A look at pioneering women in fields of science, technology, engineering, and mathematics.
Photo courtesy of Dr. Deirdre Hunter
In the story we shared earlier this week you learned about Brittany Wegner, a young entrepreneurial scientist who has made breakthroughs in the technology of cancer diagnosis. Continuing in the thread of women in the STEM fields we bring you an in depth look of two women making strides in the fields of astronomy and nuclear non-proliferation, their educational journey, and the impact that women mentors in STEM had on them growing up.
In August of 2014 the Fields Medal, the Nobel Prize equivalent of mathematics, was awarded for the very first time in history to Maryam Mirzakhani, an Iranian woman. Women like Dr. Deidre Hunter, Astronomer and Deputy Director of Science at Lowell Observatory in Flagstaff, Arizona and Dr. Patricia Lewis Research Director for International Security at Chatham House in London are prime examples of women who went against the grain and chose careers that inspired them to change the world. Whether it has been the work of a patriarchal education system, macro cultural conditioning, or a likely combination of the two, when women make up 48% of the U.S. work force and only represent 26% of STEM fields there are still radical shifts to be made.
The importance of modeling careers in STEM to younger women is paramount. “One person who was very influential to me was Vera Rubin,” said Dr. Hunter, “the astronomer who discovered that spiral galaxies rotate. She [Rubin] was passionate about promoting women in science, probably because she had seen so much discrimination during the course of her career. Because of pioneers like that, science is much more open to women today.” Dr. Deidre Hunter has made significant breakthroughs as a scientist and astronomer, researching irregular galaxies, star formation, and star clusters. Hunter grew up during the Apollo Program, and had a fervent desire to become an astronaut. “I thought walking on the moon or another planet would be so exciting,” said Hunter. “I quickly realized that I would never be an astronaut. I wear glasses and in those days astronauts were test pilots and they could not wear glasses. But thinking about it had made me want to know about the universe beyond earth, and I decided I would study what was out there instead.”
Photo courtesy of Dr. Patricia Lewis
Dr. Patricia Lewis, part researcher, part superhero, hybridizes the practice of science with international policy. “I read all the astronomy books in our local library and I used to do science experiments in the kitchen as a young girl,” said Lewis, “[I] was lucky in that I went to an all girls school…my physics and math teachers were all women and we were expected to excel.” “[Now] I run a research department looking at all aspects of international security that ranges from the threat of microbes to the role of gender in international conflicts to nuclear weapons,” noted Lewis. “I am dedicated to doing everything I can to keep people safe from the scourge of war and to make sure that humanity survives this stage in our history.”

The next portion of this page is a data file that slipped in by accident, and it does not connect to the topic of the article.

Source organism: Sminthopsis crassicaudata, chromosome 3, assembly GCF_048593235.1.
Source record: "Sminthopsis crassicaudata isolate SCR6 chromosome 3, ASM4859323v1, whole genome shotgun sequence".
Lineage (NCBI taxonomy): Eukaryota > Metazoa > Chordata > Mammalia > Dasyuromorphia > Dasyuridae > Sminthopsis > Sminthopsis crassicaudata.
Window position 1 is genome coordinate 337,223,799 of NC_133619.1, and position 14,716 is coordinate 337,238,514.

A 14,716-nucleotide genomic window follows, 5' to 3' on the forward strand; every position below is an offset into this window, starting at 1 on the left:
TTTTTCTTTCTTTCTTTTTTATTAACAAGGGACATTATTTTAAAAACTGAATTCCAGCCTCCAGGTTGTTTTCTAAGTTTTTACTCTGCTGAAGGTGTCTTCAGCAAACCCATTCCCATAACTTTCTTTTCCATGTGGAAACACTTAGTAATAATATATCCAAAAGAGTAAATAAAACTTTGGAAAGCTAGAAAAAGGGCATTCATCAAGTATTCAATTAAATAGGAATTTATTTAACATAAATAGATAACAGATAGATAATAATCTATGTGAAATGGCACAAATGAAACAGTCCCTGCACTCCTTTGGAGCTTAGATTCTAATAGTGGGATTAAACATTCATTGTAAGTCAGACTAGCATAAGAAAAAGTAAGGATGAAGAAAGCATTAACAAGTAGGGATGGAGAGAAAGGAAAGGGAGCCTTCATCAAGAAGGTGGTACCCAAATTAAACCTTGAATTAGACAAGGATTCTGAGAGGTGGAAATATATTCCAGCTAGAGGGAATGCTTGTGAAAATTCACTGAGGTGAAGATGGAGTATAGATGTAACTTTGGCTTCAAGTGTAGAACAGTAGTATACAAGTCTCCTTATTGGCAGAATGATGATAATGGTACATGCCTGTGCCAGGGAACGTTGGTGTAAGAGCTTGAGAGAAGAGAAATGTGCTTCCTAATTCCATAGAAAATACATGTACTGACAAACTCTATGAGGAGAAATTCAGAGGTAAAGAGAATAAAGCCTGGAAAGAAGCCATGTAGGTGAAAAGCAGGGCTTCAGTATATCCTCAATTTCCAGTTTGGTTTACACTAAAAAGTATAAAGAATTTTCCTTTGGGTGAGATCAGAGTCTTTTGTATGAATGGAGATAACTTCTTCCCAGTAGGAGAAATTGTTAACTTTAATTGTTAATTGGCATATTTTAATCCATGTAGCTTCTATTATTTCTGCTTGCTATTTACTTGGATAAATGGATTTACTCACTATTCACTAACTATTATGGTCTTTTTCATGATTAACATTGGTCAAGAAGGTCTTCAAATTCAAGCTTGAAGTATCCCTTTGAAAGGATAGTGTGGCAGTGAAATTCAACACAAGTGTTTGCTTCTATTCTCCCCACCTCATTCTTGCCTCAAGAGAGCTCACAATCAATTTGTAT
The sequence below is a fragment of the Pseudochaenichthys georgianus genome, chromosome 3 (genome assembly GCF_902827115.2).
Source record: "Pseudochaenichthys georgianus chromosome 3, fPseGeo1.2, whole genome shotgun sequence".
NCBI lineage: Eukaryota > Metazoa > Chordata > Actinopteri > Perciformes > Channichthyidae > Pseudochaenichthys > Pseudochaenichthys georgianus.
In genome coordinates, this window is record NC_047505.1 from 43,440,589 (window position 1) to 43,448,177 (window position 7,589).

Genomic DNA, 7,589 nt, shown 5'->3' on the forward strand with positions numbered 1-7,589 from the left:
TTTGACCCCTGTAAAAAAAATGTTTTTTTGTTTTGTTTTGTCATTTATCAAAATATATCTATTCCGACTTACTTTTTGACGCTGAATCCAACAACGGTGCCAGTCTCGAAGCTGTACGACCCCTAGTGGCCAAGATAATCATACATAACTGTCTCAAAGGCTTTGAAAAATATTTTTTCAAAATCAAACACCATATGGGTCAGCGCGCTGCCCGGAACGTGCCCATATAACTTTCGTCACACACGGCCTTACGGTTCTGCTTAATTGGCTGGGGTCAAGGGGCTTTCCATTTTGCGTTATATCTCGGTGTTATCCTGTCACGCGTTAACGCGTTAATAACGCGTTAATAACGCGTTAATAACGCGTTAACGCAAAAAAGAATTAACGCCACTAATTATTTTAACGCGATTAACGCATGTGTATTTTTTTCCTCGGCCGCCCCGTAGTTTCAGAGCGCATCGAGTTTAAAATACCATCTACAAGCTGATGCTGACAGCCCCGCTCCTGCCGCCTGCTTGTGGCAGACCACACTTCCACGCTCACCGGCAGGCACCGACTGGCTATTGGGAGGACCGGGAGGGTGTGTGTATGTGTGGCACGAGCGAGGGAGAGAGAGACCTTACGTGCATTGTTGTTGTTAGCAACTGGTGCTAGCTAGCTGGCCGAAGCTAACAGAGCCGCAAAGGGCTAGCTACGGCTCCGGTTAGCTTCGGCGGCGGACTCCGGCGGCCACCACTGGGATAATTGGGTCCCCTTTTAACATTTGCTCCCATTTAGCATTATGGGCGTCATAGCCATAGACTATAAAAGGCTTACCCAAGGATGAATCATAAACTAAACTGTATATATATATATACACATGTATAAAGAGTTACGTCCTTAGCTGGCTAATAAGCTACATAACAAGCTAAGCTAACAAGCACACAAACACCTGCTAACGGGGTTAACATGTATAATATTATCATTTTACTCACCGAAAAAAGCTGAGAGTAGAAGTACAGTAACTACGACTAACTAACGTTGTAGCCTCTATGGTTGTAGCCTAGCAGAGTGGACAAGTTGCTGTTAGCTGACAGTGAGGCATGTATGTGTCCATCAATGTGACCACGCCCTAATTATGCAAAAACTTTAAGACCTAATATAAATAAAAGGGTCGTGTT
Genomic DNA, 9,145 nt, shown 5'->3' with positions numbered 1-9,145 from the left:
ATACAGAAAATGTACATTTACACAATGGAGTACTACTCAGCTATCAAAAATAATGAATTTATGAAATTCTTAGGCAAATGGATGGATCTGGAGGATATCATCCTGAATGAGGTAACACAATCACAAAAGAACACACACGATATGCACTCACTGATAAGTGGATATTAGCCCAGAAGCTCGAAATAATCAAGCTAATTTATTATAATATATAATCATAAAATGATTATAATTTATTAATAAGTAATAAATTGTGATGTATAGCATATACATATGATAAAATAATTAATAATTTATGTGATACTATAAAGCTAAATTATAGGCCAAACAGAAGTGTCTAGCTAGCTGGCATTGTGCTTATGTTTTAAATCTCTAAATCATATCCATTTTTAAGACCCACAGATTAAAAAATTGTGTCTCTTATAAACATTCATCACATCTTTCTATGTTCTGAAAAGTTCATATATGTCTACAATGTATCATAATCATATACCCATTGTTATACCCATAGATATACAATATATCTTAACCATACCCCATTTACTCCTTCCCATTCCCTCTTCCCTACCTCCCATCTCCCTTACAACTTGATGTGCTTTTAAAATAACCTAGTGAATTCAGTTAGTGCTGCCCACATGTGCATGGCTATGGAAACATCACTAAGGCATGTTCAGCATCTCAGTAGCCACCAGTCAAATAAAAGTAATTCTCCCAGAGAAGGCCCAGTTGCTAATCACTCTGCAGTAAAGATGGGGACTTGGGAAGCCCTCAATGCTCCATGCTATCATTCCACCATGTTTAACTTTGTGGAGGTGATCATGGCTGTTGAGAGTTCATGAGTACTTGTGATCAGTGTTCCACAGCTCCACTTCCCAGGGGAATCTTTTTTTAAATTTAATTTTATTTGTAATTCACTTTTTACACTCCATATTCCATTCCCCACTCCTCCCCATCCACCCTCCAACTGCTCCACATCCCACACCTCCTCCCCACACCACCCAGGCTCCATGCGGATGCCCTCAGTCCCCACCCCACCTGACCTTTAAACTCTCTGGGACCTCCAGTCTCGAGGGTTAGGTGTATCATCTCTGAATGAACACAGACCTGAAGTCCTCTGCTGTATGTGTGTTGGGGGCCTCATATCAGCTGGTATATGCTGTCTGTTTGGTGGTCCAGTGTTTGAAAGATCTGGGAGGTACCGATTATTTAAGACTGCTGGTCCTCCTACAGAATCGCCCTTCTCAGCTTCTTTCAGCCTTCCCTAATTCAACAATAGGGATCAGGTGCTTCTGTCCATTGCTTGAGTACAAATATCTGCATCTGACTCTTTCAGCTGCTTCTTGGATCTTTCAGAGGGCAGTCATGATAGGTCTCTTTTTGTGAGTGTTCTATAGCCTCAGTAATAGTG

Lewis and Hunter’s view is that children need to be encouraged and engaged with STEM topics at an age when they will still be receptive. “I think the key is to get kids (girls and boys) excited about science early on. The 5th-8th grades are a prime time to influence them. It is between the early elementary years when kids are excited about everything and high school when kids lose that spontaneous excitement for the world,” states Hunter. Concurrently, it is integral for the work women have already done in the STEM fields to be recognized. The contribution of women to STEM subjects and professions has never been fully appreciated,” said Lewis. “STEM needs women and women need STEM.”
In addition to their work in the STEM fields, Hunter and Lewis have made teaching and education a fixture in their lives. “Since coming to Lowell Observatory, I co-founded an outreach program that works with teachers and their classes on the Hopi and Navajo Nations,” remarked Hunter. “Each year I partner with 5th-8th grade teachers conducting astronomy activities with their classes. I also hold star parties and bring the classes to Flagstaff to observe on Lowell’s research telescopes.” For Lewis, she has held teaching positions at the University of Birmingham, the University of Auckland New Zealand, the Imperial College, and was the Deputy Director of the Center for Nonproliferation Studies at the Monterey Institute of International Studies.
Clearly mentoring begets mentors as these two women’s past role-models have influenced their careers as scientists, and also their mission to help guide young people to find their path and engage in the worlds of science, technology, engineering, and math—a mission worth pursuing. Young girls like Brittany Wegner who created Cloud4Cancer, a web-based application that has correctly diagnosed 99.11% of 7.6 million cancer trials.